conviction could be based on circumstantial evidence, must be fully established. They are:
(1) the circumstances from which the conclusion of guilt is to be drawn should be fully established. The circumstances con- cerned must or should and not may be estab- lished;
(2) the facts so established should be consistent only with the hypothesis of the guilt of the accused, that is to say, they should not be explainable on any other hypothesis except that the accused is guilty;
(3) the circumstances should be of a conclusive nature and tendency;
(4) they should exclude every possible hypothesis except the one to be proved; and (5) there must be a chain of evidence so compete as not to leave any reasonable ground for the conclusion consistent with the innocence of the accused and must show that in all human probability the act must have been done by the accused.
19. It is obvious that he wanted to camouflage the serious crime of rape committed by him over the 5 years old 17
girl. So in a planned manner, after committing rape, he mercilessly inserted stem/stick deep inside the fragile vagina of the girl to the extent of 33 cms. to cause her death, with a view to masquerade the crime as an accident. It was his cruel innovation that he inserted a stick deep into her vagina causing death of the victim. It was just by providence that due to timely reach of the witnesses (PWs 2, 3 & others) (who were frantically searching the girl) he could be caught in naked condition while inserting stick into the vagina of the victim. He was near the lifeless body of the victim.
20. The offence of rape occurs in Chapter XVI of IPC. It is an offence affecting the human body. In that Chapter, there is a separate heading for `Sexual offence’, which encompasses Sections 375, 376, 376-A, 376-B, 376-C, and 376-D. `Rape’ is defined in Section 375. Sections 375 and 376 have been substantially changed by Criminal Law (Amendment) Act, 1983, and several new sections were introduced by the new Act, i.e. 376-A, 376-B, 376-C and 376-D. The fact that sweeping changes were introduced reflects the legislative 18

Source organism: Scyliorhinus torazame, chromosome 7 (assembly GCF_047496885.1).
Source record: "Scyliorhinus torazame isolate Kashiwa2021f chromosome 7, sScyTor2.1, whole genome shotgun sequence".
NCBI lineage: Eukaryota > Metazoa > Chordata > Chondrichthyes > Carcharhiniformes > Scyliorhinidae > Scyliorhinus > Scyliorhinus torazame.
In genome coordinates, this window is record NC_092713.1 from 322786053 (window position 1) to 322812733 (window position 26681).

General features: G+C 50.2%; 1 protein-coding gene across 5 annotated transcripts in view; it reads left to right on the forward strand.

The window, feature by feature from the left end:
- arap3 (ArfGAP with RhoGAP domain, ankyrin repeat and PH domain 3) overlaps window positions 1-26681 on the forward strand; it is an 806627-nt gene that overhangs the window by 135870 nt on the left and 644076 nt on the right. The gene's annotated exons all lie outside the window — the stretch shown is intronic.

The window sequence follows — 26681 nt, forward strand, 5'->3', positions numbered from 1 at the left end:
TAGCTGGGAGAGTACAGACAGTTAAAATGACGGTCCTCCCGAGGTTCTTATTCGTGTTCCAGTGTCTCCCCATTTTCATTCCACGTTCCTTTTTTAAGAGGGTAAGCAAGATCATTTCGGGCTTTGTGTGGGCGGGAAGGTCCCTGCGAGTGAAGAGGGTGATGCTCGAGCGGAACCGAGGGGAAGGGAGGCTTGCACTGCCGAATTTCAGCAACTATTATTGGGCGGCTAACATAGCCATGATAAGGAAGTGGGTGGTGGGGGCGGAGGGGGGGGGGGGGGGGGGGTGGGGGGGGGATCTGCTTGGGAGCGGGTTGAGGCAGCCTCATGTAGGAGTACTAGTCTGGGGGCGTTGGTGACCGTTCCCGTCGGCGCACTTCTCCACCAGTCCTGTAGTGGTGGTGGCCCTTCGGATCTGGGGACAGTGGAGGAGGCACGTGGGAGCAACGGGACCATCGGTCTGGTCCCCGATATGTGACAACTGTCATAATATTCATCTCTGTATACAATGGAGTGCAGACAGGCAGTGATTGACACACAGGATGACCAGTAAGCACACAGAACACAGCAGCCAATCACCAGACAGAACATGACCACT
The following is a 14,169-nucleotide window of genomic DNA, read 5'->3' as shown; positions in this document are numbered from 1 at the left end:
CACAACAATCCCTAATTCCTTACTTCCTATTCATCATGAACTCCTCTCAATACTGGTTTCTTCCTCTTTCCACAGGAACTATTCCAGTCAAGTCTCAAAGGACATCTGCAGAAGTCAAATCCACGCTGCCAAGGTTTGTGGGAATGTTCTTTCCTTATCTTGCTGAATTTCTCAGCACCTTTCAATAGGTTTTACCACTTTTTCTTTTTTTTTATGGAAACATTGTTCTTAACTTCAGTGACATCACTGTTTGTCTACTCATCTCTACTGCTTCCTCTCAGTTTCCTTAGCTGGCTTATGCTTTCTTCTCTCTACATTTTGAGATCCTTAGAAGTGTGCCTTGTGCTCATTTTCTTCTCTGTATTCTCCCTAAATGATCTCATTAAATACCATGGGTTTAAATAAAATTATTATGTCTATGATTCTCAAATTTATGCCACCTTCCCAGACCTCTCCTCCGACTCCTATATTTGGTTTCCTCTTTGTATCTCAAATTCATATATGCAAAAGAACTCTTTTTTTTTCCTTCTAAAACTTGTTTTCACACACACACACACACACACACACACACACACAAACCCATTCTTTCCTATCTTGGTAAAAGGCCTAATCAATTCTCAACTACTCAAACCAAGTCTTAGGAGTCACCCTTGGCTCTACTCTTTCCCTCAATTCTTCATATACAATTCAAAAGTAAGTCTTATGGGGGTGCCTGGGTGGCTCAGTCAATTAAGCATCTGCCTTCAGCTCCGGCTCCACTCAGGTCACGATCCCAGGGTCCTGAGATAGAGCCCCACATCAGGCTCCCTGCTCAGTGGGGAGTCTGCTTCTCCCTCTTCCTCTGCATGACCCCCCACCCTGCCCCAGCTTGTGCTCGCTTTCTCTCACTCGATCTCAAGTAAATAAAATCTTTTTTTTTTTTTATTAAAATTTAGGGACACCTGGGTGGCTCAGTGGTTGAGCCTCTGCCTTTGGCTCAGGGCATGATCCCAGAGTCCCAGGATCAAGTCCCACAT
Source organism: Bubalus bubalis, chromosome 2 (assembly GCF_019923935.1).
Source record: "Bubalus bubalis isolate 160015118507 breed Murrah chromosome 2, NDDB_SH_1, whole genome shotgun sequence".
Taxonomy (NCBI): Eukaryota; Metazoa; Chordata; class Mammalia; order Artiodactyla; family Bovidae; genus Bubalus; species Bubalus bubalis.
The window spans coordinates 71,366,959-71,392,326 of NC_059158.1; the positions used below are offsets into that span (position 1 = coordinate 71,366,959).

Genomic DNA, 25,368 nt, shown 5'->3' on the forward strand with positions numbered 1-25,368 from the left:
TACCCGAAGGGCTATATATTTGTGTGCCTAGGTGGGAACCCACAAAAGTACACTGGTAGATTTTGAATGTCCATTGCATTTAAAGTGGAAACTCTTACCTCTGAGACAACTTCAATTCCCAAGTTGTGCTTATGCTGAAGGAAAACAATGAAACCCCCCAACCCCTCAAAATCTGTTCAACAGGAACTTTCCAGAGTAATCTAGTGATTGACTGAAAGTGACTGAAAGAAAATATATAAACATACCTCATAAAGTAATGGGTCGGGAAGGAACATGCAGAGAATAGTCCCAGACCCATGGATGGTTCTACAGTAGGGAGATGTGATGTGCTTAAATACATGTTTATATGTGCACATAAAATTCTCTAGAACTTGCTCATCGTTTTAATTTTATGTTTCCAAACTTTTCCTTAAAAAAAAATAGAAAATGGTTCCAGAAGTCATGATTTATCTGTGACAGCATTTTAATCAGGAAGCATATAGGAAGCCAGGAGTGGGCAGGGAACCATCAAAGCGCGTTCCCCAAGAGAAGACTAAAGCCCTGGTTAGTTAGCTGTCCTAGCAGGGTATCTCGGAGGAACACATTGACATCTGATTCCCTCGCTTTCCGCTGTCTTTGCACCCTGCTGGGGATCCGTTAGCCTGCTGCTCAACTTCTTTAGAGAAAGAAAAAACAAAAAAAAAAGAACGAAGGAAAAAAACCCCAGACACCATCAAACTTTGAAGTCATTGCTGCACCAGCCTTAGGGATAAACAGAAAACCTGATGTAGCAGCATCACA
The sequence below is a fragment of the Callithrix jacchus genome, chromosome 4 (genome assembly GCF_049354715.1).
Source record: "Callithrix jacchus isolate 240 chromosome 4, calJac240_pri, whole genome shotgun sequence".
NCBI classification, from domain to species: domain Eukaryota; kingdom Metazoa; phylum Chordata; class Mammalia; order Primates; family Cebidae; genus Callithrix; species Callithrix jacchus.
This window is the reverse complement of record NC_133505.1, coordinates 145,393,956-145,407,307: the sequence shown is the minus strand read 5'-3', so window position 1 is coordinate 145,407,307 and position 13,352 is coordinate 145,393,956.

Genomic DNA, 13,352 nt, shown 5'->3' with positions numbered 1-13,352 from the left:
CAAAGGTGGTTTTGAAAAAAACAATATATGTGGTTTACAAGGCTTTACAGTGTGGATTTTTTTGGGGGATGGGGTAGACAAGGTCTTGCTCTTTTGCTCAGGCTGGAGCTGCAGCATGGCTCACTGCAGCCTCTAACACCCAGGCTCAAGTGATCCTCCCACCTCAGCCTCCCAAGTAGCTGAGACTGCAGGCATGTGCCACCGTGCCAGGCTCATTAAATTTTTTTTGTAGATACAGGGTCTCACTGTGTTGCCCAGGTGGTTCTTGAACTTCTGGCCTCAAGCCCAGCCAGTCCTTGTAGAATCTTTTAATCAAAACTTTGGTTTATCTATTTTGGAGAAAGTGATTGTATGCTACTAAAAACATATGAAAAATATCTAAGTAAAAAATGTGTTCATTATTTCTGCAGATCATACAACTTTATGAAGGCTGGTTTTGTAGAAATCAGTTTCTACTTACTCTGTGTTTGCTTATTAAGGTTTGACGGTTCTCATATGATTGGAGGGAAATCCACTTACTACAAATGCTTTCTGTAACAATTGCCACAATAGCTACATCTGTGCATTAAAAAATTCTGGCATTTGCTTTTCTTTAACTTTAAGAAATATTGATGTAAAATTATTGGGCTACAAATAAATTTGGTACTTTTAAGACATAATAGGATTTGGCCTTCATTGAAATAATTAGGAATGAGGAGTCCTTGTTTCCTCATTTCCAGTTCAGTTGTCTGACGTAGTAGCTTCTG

intent to curb with iron hand, the offence of rape which affects the dignity of a woman. The offence of rape in its simplest term is `the ravishment of a woman, without her consent, by force, fear or fraud’, or as `the carnal knowledge of a woman by force against her will’. `Rape’ or `Raptus’ is when a man hath carnal knowledge of a woman by force and against her will (Co. Litt. 123-b); or as expressed more fully,’ rape is the carnal knowledge of any woman, above the age of particular years, against her will; or of a woman child, under that age, with or against her will’ (Hale PC 628). The essential words in an indictment for rape are rapuit and carnaliter cognovit; but carnaliter cognovit, nor any other circumlocution without the word rapuit, are not sufficient in a legal sense to express rape; 1 Hon.6, 1a, 9 Edw. 4, 26 a (Hale PC 628). In the crime of rape, `carnal knowledge’ means the penetration to any the slightest degree of the organ alleged to have been carnally known by the male organ of generation (Stephen’s “Criminal Law” 9th Ed. p.262). In `Encyclopoedia of Crime and Justice’ (Volume 4, page 1356) it is stated “……even slight penetration is sufficient and emission is unnecessary”. In Halsbury’s Statutes of England and Wales (Fourth Edition) Volume 12, it 19
is stated that even the slightest degree of penetration is sufficient to prove sexual intercourse. It is violation with violence of the private person of a woman-an-outrage by all means. By the very nature of the offence it is an obnoxious act of the highest order.
21. The physical scar may heal up, but the mental scar will always remain. When a woman is ravished, what is inflicted is not merely physical injury but the deep sense of some deathless shame. In the instant case, the victim aged about five years was not only raped, but was murdered in a diabolic manner.
22. The law regulates a social interests, arbitrates conflicting claims and demands. Security of persons and property of the people is an essential function of the State. It could be achieved through instrumentality of criminal law. Undoubtedly, there is a cross cultural conflict where living law must find answer to the new challenges and the courts are required to mould the sentencing system to meet the challenges. The contagion of lawlessness would undermine 20
social order and lay it in ruins. Protection of society and stamping out criminal proclivity must be the object of law which must be achieved by imposing appropriate sentence. Therefore, law as a corner-stone of the edifice of “order” should meet the challenges confronting the society. Friedman in his “Law in Changing Society” stated that, “State of criminal law continues to be – as it should be – a decisive reflection of social consciousness of society”. Therefore, in operating the sentencing system, law should adopt the corrective machinery or the deterrence based on factual matrix. By deft modulation sentencing process be stern where it should be, and tempered with mercy where it warrants to be. The facts and given circumstances in each case, the nature of the crime, the manner in which it was planned and committed, the motive for commission of the crime, the conduct of the accused, the nature of weapons used and all other attending circumstances are relevant facts which would enter into the area of consideration. For instance a murder committed due to deep- seated mutual and personal rivalry may not call for penalty of death. But an organised crime or mass murders of innocent people would call for imposition of death sentence as 21